Broad-bodied Chaser (Libellula depressa)
(1/200th sec at f11. Approx 1.75x life size. Click image for larger version.)
(1/320th sec at f13. Approx 1.75x life size. Click image for larger version.)
(1/200th sec at f14. Approx 1.75x life size. Click image for larger version.)
(1/125th sec at f11. Approx 1.75x life size. Click image for larger version.)
© David Hastings
DescriptionWing span: 64 - 76 mm; Body length: 39 - 48 mm
This species has a very broad, flattened abdomen, which makes the insect appear fat. Both sexes have pale blue, thin ante-humeral stripes and brown eyes. The wing bases and wing spots are very dark brown. Males quickly develop a blue pruinescence on the abdomen with yellow spots along the segment sides. Females are a golden brown on the abdomen, again with yellow spots at the margins. Sometimes old females can develop limited pruinosity, but it is not as extensive as that in the male.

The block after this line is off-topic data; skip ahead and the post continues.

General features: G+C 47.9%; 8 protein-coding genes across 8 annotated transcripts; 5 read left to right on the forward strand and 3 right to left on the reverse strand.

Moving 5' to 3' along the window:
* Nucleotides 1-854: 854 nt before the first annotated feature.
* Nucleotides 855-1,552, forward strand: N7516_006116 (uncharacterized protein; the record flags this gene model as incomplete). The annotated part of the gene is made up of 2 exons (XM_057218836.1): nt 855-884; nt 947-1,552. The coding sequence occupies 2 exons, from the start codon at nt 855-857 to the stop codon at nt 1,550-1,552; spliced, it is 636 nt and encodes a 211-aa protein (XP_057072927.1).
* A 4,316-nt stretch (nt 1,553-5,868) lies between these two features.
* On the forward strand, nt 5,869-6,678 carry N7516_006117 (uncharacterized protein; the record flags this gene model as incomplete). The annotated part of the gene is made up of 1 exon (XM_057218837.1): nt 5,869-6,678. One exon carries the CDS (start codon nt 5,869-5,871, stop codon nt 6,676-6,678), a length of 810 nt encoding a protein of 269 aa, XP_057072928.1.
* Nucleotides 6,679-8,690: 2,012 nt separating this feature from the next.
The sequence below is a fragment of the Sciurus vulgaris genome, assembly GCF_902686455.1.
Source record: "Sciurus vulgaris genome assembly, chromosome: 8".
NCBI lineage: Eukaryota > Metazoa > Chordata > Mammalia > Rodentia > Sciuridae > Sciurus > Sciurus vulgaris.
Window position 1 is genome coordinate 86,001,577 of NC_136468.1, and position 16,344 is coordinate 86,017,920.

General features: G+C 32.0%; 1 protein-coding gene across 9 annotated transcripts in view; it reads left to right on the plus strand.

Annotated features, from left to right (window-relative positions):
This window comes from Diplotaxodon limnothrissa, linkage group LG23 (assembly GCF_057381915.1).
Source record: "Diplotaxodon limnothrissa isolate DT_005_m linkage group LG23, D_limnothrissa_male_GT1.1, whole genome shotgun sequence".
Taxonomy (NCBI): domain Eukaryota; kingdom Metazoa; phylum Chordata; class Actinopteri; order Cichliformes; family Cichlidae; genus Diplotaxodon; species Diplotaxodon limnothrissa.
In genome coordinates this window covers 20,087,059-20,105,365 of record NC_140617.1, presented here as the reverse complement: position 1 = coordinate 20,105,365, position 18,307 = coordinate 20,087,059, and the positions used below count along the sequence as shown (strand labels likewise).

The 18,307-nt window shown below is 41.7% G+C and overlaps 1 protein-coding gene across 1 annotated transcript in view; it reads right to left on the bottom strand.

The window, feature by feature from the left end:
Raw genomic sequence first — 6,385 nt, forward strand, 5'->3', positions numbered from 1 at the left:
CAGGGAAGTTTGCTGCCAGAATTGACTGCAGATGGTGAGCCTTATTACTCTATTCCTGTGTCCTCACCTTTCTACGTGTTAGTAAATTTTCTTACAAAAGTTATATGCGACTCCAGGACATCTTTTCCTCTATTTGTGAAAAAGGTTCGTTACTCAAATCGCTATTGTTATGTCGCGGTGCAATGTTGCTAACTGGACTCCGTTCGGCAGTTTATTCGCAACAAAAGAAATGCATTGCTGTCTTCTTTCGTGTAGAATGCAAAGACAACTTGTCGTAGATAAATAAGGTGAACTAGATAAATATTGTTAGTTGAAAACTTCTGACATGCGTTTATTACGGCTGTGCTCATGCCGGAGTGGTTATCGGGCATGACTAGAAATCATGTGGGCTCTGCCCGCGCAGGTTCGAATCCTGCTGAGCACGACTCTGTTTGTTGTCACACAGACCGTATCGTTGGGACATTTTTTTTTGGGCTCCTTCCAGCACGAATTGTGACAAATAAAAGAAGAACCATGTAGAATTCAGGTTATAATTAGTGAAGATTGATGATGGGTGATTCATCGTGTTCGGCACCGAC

It is found in England and Wales.
Its prefered habitat is a wide range of mostly stagnant waters, especially those which are small, shallow, sunny and bare. It is usually quick to colonise new ponds.
Eggs are laid in flight. They hatch after about three weeks and the larvae live in bottom sediment. Nymphs take between one and three years to mature into adults. The flight period is from May to August.
Males are aggressively territorial, taking up positions on bankside vegetation, from where they launch missions to chase intruders or intercept females.
Fairly common in southern Britain.